I really did have to do my homework, and probably went in over 30 tea shops during my four months. Over this time I tasted some really mundane tea. I was moderately proficient in Mandarin at the time, thus could at least attempt to describe that I wanted raw puerh of various ages but all of high quality. I was told at the time that most westerners prefer cooked puerh, which seems logical I guess.

    Early in my journey it’s quite possible that I ventured into shops with very good tea but I was simply too low on the learning curve to get it out of them. However, the few where I feel I was really successful, I was rewarded with the ability to learn a great deal about tea and teaware. In addition I got to taste what I believe is some very high quality tea, made some friends I remain in contact with to this day (and continue to purchase from), and I even became a part of their community for a few months.

    I found that as long as you take the time to sit down, drink some tea, just relax and enjoy the moment and become part of it, eventually many tea shop owners and “customers” are very accepting and hold nothing back. Much I my experience was simply sitting with others who lived in the area, drinking tea and talking when I could, without any expectation to buy. I was even fed a few times. It’s an experience I have searched for in the west, with little luck.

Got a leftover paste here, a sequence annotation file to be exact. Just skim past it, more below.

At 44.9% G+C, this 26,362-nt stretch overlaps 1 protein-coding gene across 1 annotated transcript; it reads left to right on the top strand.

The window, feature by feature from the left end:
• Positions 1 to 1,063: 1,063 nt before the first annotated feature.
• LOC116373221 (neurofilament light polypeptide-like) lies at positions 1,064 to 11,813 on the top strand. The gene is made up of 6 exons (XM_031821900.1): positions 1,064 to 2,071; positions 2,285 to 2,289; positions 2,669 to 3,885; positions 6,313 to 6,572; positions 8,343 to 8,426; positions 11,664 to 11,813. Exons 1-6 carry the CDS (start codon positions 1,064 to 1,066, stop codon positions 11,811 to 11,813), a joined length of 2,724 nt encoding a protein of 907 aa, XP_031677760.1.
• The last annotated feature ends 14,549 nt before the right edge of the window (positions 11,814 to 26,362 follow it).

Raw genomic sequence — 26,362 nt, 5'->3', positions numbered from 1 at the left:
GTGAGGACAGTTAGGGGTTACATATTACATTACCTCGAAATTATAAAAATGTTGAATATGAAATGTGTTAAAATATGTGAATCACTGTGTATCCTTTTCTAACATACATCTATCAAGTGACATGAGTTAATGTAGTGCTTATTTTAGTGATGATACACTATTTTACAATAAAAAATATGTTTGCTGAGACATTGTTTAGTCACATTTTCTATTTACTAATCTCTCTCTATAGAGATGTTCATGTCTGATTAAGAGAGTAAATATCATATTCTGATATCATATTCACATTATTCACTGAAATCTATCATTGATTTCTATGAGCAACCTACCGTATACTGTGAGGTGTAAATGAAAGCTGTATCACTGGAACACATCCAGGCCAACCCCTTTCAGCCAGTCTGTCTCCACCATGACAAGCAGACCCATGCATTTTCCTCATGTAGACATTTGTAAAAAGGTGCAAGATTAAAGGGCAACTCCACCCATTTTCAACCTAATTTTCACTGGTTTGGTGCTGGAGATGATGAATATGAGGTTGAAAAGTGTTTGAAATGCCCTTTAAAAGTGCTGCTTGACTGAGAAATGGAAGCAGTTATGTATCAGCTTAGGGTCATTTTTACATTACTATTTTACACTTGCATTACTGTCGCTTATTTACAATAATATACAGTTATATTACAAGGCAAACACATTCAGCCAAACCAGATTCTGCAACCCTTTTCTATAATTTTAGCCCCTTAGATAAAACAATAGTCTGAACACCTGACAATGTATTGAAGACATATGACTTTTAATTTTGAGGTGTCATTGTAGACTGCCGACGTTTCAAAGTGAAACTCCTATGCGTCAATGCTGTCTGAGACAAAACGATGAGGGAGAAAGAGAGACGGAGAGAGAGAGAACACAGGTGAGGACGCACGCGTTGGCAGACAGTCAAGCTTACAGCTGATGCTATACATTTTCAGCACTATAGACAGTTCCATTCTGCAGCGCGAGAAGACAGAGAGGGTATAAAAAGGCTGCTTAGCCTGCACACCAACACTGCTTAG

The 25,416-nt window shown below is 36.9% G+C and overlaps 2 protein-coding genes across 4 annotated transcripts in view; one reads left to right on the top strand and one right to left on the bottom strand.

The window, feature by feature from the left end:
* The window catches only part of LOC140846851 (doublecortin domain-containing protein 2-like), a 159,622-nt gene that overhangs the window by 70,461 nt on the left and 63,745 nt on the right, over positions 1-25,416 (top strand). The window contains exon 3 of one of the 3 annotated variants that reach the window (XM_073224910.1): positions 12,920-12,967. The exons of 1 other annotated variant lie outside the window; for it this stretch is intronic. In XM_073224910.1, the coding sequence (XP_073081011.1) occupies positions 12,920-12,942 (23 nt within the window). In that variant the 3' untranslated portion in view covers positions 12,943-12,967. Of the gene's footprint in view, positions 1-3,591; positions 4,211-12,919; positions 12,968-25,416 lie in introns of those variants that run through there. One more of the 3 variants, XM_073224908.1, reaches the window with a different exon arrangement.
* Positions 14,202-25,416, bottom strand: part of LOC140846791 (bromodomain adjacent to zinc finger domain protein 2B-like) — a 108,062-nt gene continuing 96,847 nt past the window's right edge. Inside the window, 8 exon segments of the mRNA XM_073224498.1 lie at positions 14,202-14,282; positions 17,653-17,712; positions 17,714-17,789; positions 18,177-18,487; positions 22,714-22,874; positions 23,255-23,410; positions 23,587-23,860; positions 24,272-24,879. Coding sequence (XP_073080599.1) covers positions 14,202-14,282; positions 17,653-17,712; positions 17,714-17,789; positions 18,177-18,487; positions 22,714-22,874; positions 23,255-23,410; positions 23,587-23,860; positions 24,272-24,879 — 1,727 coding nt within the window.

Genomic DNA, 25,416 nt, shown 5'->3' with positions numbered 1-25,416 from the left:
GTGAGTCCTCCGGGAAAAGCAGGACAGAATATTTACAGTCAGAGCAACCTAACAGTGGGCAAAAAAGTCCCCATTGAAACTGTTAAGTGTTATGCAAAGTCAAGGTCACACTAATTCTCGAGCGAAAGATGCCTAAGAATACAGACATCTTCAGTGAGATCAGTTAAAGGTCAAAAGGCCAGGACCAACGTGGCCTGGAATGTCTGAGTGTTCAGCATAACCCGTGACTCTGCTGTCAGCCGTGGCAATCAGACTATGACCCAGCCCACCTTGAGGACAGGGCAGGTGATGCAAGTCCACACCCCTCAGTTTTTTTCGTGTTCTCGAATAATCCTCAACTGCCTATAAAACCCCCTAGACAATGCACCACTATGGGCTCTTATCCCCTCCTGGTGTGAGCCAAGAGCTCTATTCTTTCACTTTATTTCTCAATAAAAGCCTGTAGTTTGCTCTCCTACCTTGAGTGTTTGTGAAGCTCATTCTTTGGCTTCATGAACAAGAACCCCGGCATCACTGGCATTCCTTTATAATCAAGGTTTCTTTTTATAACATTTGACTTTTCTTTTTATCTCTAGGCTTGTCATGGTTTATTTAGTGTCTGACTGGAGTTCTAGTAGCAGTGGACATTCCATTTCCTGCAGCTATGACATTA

My experience may have been drastically different if I spoke no Chinese, or was in Beijing or Shanghai or some of the other much larger cities, but I think following Marshal’s advice, and keeping in mind what you want and what you want to spend, and just generally allowing yourself the time if you have it to become more than just a customer (Marshal’s point 2, although I certainly appreciate the idea for some shopkeepers “playing friendly” and then ripping you off), will provide a great experience in many Chinese tea shops, and give you access to some great puerh!